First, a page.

Israel's quasi-governmental Jewish Agency, which encourages immigration, said some 7,900 French Jews had relocated to Israel in 2015, a 10 percent increase from the previous year.

“Each has his or her reason, including the economic crisis, personal security, terrorist attacks, and, in some places and times, an anti-Jewish mood,” agency spokesman Yigal Palmor said.

Though not final, the immigration figure falls short of Jewish Agency head Natan Sharansky's prediction after the kosher market attack following the Charlie Hebdo shootings in January that more than 10,000 French Jews would move to Israel this year.

Palmor said wider Jewish immigration to Israel reached a 15-year high in 2015, with around 30,000 new arrivals. He noted a high number of arrivals from economically troubled Russia and civil war-torn Ukraine.

Prosecutor asks for Strauss-Kahn acquittal in French sex trial


A French prosecutor asked a criminal court on Tuesday to acquit former IMF chief Dominique Strauss-Kahn of a pimping charge for his role in what investigating magistrates argued was an organized sex ring using prostitutes.

Strauss-Kahn was tipped to become French president before being accused of sexual assault by a New York hotel chambermaid in 2011. U.S. criminal charges were subsequently dropped, and the allegations that he participated in a French sex ring centered in the northern French city of Lille emerged later.

“Did Dominique Strauss-Kahn pay prostitutes? The answer is no. Did he pimp prostitutes for others? The answer is no,” Lille Prosecutor Frederic Fevre told the court before requesting Strauss-Kahn's acquittal.

The prosecution's demand highlighted the difficulty of a potential conviction of Strauss-Kahn, 65. The trial is due to finish this week, with closing statements from the defense on Wednesday, but a verdict is not expected immediately.

Investigating magistrates, who originally sent the case against Strauss-Kahn to trial over the objections of the same prosecutor, argued that the prominent Socialist was the instigator of parties involving prostitutes from 2008 to 2011 in Lille, Brussels, Paris and Washington.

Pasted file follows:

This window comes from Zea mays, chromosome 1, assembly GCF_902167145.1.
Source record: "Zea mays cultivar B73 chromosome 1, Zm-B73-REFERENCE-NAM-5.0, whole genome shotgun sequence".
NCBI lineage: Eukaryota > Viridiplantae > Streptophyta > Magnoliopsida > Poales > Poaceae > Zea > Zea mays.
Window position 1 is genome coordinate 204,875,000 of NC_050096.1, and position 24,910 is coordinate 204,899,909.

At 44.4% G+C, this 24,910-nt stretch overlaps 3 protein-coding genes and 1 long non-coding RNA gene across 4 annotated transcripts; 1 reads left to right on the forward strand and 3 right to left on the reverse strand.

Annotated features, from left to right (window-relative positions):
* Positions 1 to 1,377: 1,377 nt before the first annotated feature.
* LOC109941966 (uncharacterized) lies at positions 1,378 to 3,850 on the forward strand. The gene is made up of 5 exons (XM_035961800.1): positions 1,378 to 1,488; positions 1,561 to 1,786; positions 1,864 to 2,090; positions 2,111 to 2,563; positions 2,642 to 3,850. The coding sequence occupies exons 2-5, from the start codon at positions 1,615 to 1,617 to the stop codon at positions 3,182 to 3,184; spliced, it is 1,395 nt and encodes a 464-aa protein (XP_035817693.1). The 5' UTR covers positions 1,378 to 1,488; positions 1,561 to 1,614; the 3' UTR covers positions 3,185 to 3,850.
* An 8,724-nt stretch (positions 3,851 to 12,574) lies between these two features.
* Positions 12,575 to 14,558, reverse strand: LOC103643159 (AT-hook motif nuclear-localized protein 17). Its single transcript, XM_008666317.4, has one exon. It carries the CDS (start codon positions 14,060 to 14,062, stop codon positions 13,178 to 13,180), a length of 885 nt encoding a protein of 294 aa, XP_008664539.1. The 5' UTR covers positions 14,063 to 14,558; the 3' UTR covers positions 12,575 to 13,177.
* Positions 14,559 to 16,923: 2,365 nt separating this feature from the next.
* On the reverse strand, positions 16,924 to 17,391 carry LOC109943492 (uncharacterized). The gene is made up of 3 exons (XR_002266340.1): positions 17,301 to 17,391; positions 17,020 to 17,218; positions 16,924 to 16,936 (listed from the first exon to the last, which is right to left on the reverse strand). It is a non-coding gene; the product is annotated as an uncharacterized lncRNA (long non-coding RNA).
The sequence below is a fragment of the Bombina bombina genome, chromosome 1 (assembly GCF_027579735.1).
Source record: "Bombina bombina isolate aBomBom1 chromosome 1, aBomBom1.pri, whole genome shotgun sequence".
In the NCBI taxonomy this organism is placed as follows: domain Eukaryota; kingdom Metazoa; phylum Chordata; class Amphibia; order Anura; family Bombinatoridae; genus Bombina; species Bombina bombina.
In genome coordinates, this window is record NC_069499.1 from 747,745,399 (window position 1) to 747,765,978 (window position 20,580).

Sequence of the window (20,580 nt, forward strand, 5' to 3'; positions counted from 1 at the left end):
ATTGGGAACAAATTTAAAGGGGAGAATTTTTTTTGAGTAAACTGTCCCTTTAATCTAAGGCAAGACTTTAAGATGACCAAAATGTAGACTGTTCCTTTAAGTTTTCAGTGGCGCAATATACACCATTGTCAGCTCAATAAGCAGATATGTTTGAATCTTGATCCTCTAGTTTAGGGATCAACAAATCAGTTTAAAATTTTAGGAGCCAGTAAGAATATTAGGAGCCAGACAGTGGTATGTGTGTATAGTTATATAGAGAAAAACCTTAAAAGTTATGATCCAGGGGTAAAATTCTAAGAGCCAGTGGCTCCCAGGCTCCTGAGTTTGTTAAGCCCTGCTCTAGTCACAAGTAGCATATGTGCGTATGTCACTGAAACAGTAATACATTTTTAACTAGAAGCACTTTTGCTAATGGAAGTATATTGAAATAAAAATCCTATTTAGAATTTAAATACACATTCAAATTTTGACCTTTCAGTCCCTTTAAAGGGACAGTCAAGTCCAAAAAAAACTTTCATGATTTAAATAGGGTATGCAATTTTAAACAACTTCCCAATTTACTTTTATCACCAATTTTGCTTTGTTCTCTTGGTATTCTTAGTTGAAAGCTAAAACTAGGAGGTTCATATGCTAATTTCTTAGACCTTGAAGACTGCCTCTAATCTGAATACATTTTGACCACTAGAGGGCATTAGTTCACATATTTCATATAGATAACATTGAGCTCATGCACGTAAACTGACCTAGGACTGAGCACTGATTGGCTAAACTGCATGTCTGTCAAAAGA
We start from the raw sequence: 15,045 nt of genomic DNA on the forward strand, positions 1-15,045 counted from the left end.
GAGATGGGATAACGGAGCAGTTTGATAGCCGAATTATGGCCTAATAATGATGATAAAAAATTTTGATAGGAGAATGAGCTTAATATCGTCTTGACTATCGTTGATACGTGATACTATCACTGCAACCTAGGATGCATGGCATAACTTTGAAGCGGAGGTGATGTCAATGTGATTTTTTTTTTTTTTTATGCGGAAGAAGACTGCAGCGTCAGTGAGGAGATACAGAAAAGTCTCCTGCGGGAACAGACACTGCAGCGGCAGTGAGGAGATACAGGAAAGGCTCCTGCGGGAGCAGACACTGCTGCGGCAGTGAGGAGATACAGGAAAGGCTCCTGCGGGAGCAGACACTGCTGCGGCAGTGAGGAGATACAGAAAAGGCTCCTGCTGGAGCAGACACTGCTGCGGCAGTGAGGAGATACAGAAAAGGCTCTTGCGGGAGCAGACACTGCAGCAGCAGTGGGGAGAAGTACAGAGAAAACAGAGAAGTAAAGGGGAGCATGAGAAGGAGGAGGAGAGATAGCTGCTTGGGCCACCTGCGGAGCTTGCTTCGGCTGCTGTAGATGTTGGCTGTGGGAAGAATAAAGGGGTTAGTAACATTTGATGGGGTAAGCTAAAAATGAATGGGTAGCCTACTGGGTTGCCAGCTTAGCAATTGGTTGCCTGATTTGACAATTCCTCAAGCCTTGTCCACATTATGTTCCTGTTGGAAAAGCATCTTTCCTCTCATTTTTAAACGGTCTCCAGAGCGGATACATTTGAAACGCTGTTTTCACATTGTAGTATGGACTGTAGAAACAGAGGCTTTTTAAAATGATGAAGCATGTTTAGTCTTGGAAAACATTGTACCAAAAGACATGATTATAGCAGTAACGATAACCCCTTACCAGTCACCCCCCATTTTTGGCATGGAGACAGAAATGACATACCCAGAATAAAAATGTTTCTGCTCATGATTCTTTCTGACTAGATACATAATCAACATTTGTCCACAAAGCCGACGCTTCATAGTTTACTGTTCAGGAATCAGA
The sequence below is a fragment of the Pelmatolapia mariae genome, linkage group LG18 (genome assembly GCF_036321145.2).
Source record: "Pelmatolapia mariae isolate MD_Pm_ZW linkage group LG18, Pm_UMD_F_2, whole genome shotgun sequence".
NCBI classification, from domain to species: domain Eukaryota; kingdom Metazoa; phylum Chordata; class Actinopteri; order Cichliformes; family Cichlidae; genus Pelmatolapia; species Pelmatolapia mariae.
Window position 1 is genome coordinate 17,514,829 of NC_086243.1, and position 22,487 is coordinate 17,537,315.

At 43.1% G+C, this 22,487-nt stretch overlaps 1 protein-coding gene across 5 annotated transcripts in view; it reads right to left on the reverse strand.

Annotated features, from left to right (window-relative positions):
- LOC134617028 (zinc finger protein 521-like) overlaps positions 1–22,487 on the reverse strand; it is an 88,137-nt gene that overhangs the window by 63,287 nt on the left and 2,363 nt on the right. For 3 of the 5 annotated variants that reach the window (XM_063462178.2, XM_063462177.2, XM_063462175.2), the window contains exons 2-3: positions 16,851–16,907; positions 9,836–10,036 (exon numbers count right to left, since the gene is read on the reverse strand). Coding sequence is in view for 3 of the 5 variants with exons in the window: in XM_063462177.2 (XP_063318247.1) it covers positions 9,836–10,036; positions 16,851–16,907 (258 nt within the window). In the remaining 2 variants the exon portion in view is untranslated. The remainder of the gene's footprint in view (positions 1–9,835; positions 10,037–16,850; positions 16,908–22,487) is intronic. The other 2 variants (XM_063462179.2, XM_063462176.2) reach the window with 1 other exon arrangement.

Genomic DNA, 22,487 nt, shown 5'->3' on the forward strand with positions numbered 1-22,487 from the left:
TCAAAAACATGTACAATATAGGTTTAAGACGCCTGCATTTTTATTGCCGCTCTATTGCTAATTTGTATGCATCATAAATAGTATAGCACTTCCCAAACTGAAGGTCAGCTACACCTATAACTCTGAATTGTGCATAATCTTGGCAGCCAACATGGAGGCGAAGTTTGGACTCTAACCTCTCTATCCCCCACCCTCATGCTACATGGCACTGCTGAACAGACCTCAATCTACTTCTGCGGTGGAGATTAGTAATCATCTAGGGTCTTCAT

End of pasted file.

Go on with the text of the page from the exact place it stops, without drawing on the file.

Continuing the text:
Under French law, investigating magistrates have the right to overrule prosecutors' initial recommendations to drop a case.

The charge of pimping, or “procuring with aggravating circumstances”, was justified, magistrates said, because Strauss-Kahn took a principal role in planning the parties, and knew that the women who attended them were prostitutes.

But during the three-week trial in Lille, characterized by sordid detail about Strauss-Kahn's sexual behavior from former prostitutes, the star defendant consistently maintained he had no idea the women at the sex parties were prostitutes, and that he had not organized the parties himself.

“Everyone is free to live out their sexuality how they wish,” Fevre said. “Neither the prosecutor nor the judge can set himself up as the guardian of moral order.”

Thirteen other defendants similarly are being judged for their role in the alleged sex ring that Strauss-Kahn says was simply a group of like-minded swingers.

Asking the court to take into account that the defendants had already payed “a heavy price”, Fevre said their actions were those of “a group of friends who were satisfying their egos, ambitions and simply their sexual desires.”

As for Strauss-Kahn, Fevre said he was “troubled by the recurring mention of (his) sexual practices,” which he said was not the case for his co-defendants.

Fevre indirectly criticized the three investigating magistrates for pursuing a case that provoked a media firestorm.

“Without this defendant, this case would have been settled a long time ago,” he told the court.